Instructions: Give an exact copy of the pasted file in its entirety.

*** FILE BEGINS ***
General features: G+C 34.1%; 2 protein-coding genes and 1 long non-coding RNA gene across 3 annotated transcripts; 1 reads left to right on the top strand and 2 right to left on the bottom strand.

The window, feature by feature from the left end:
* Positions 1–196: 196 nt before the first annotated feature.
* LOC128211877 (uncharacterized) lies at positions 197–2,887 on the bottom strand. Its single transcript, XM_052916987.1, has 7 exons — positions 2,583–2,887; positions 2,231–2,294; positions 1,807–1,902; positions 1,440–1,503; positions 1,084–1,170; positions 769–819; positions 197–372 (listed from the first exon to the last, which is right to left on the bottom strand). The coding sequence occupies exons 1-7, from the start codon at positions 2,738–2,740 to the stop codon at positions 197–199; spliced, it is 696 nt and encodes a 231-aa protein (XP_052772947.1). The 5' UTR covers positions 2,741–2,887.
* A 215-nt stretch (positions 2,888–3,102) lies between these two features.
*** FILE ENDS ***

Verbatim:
General features: G+C 34.1%; 2 protein-coding genes and 1 long non-coding RNA gene across 3 annotated transcripts; 1 reads left to right on the top strand and 2 right to left on the bottom strand.

The window, feature by feature from the left end:
* Positions 1–196: 196 nt before the first annotated feature.
* LOC128211877 (uncharacterized) lies at positions 197–2,887 on the bottom strand. Its single transcript, XM_052916987.1, has 7 exons — positions 2,583–2,887; positions 2,231–2,294; positions 1,807–1,902; positions 1,440–1,503; positions 1,084–1,170; positions 769–819; positions 197–372 (listed from the first exon to the last, which is right to left on the bottom strand). The coding sequence occupies exons 1-7, from the start codon at positions 2,738–2,740 to the stop codon at positions 197–199; spliced, it is 696 nt and encodes a 231-aa protein (XP_052772947.1). The 5' UTR covers positions 2,741–2,887.
* A 215-nt stretch (positions 2,888–3,102) lies between these two features.